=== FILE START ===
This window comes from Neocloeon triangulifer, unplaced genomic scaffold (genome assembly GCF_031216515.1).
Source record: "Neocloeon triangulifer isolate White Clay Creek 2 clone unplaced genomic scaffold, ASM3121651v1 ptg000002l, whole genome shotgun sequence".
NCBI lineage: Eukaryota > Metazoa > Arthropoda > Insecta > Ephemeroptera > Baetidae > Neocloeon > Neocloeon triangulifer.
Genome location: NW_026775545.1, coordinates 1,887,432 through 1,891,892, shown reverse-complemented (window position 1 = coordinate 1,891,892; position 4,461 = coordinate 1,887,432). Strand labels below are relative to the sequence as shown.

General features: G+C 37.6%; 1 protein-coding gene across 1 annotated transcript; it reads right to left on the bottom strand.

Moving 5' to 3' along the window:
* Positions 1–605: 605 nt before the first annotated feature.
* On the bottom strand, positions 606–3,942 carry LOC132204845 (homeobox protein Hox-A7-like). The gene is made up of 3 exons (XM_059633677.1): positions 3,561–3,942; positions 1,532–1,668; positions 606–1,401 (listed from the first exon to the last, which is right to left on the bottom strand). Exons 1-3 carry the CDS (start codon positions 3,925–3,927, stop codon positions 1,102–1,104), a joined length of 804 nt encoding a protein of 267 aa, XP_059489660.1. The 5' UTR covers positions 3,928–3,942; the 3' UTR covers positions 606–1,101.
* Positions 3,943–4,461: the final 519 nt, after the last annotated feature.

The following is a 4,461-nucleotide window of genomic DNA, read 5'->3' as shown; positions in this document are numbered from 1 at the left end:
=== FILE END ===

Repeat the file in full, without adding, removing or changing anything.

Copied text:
This window comes from Neocloeon triangulifer, unplaced genomic scaffold (genome assembly GCF_031216515.1).
Source record: "Neocloeon triangulifer isolate White Clay Creek 2 clone unplaced genomic scaffold, ASM3121651v1 ptg000002l, whole genome shotgun sequence".
NCBI lineage: Eukaryota > Metazoa > Arthropoda > Insecta > Ephemeroptera > Baetidae > Neocloeon > Neocloeon triangulifer.
Genome location: NW_026775545.1, coordinates 1,887,432 through 1,891,892, shown reverse-complemented (window position 1 = coordinate 1,891,892; position 4,461 = coordinate 1,887,432). Strand labels below are relative to the sequence as shown.

General features: G+C 37.6%; 1 protein-coding gene across 1 annotated transcript; it reads right to left on the bottom strand.

Moving 5' to 3' along the window:
* Positions 1–605: 605 nt before the first annotated feature.
* On the bottom strand, positions 606–3,942 carry LOC132204845 (homeobox protein Hox-A7-like). The gene is made up of 3 exons (XM_059633677.1): positions 3,561–3,942; positions 1,532–1,668; positions 606–1,401 (listed from the first exon to the last, which is right to left on the bottom strand). Exons 1-3 carry the CDS (start codon positions 3,925–3,927, stop codon positions 1,102–1,104), a joined length of 804 nt encoding a protein of 267 aa, XP_059489660.1. The 5' UTR covers positions 3,928–3,942; the 3' UTR covers positions 606–1,101.
* Positions 3,943–4,461: the final 519 nt, after the last annotated feature.

The following is a 4,461-nucleotide window of genomic DNA, read 5'->3' as shown; positions in this document are numbered from 1 at the left end: